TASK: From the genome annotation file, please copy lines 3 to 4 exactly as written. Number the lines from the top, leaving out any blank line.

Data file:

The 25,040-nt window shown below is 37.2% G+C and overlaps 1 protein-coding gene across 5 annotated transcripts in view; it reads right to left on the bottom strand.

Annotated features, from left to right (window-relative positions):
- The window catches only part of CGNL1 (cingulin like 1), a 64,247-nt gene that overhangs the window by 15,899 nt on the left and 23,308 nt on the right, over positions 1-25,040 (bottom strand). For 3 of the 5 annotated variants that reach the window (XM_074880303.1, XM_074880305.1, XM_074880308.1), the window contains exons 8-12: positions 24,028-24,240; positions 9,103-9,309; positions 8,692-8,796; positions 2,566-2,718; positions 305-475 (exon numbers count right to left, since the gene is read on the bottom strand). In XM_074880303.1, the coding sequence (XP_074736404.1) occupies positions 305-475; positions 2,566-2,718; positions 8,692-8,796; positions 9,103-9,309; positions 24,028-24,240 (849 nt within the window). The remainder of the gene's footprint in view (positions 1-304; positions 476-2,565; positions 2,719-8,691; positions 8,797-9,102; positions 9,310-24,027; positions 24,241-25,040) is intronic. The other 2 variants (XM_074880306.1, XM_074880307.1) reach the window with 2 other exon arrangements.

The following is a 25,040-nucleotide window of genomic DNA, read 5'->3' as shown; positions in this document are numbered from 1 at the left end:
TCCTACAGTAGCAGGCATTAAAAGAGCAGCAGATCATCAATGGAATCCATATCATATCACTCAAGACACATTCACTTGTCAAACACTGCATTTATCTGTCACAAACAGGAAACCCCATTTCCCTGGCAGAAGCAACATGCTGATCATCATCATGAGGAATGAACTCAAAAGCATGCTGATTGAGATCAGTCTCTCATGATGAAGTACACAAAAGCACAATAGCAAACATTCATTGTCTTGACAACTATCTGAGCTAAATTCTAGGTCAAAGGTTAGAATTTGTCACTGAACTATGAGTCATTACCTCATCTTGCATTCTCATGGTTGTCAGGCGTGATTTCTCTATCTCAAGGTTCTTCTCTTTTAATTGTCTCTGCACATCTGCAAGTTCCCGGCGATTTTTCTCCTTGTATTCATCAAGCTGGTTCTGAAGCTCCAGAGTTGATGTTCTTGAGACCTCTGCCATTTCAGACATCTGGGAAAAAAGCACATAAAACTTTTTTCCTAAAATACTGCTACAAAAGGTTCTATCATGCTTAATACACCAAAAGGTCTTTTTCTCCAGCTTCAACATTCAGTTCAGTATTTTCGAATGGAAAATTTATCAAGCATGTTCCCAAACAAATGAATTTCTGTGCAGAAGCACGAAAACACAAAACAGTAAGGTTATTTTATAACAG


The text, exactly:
- The window catches only part of CGNL1 (cingulin like 1), a 64,247-nt gene that overhangs the window by 15,899 nt on the left and 23,308 nt on the right, over positions 1-25,040 (bottom strand). For 3 of the 5 annotated variants that reach the window (XM_074880303.1, XM_074880305.1, XM_074880308.1), the window contains exons 8-12: positions 24,028-24,240; positions 9,103-9,309; positions 8,692-8,796; positions 2,566-2,718; positions 305-475 (exon numbers count right to left, since the gene is read on the bottom strand). In XM_074880303.1, the coding sequence (XP_074736404.1) occupies positions 305-475; positions 2,566-2,718; positions 8,692-8,796; positions 9,103-9,309; positions 24,028-24,240 (849 nt within the window). The remainder of the gene's footprint in view (positions 1-304; positions 476-2,565; positions 2,719-8,691; positions 8,797-9,102; positions 9,310-24,027; positions 24,241-25,040) is intronic. The other 2 variants (XM_074880306.1, XM_074880307.1) reach the window with 2 other exon arrangements.

The following is a 25,040-nucleotide window of genomic DNA, read 5'->3' as shown; positions in this document are numbered from 1 at the left end: